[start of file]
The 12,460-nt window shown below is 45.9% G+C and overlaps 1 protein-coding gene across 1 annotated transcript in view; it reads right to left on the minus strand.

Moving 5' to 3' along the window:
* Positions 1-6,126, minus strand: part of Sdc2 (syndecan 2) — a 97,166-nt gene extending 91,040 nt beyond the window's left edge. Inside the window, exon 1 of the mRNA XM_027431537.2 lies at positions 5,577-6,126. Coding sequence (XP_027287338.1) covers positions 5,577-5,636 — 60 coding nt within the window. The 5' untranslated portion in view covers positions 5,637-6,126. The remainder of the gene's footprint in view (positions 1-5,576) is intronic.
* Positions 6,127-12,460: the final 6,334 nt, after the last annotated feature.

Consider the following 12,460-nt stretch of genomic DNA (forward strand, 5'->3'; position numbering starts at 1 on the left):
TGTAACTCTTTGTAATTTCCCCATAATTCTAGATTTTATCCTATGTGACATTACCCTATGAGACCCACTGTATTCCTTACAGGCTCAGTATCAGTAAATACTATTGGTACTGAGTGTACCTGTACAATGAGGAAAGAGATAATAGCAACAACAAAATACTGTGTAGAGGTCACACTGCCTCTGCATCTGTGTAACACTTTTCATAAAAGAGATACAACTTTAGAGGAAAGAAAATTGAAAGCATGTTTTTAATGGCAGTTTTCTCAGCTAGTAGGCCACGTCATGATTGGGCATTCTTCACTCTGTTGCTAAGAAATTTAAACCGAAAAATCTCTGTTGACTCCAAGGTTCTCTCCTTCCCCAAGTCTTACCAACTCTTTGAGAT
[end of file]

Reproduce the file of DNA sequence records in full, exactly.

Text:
The 12,460-nt window shown below is 45.9% G+C and overlaps 1 protein-coding gene across 1 annotated transcript in view; it reads right to left on the minus strand.

Moving 5' to 3' along the window:
* Positions 1-6,126, minus strand: part of Sdc2 (syndecan 2) — a 97,166-nt gene extending 91,040 nt beyond the window's left edge. Inside the window, exon 1 of the mRNA XM_027431537.2 lies at positions 5,577-6,126. Coding sequence (XP_027287338.1) covers positions 5,577-5,636 — 60 coding nt within the window. The 5' untranslated portion in view covers positions 5,637-6,126. The remainder of the gene's footprint in view (positions 1-5,576) is intronic.
* Positions 6,127-12,460: the final 6,334 nt, after the last annotated feature.

Consider the following 12,460-nt stretch of genomic DNA (forward strand, 5'->3'; position numbering starts at 1 on the left):
TGTAACTCTTTGTAATTTCCCCATAATTCTAGATTTTATCCTATGTGACATTACCCTATGAGACCCACTGTATTCCTTACAGGCTCAGTATCAGTAAATACTATTGGTACTGAGTGTACCTGTACAATGAGGAAAGAGATAATAGCAACAACAAAATACTGTGTAGAGGTCACACTGCCTCTGCATCTGTGTAACACTTTTCATAAAAGAGATACAACTTTAGAGGAAAGAAAATTGAAAGCATGTTTTTAATGGCAGTTTTCTCAGCTAGTAGGCCACGTCATGATTGGGCATTCTTCACTCTGTTGCTAAGAAATTTAAACCGAAAAATCTCTGTTGACTCCAAGGTTCTCTCCTTCCCCAAGTCTTACCAACTCTTTGAGAT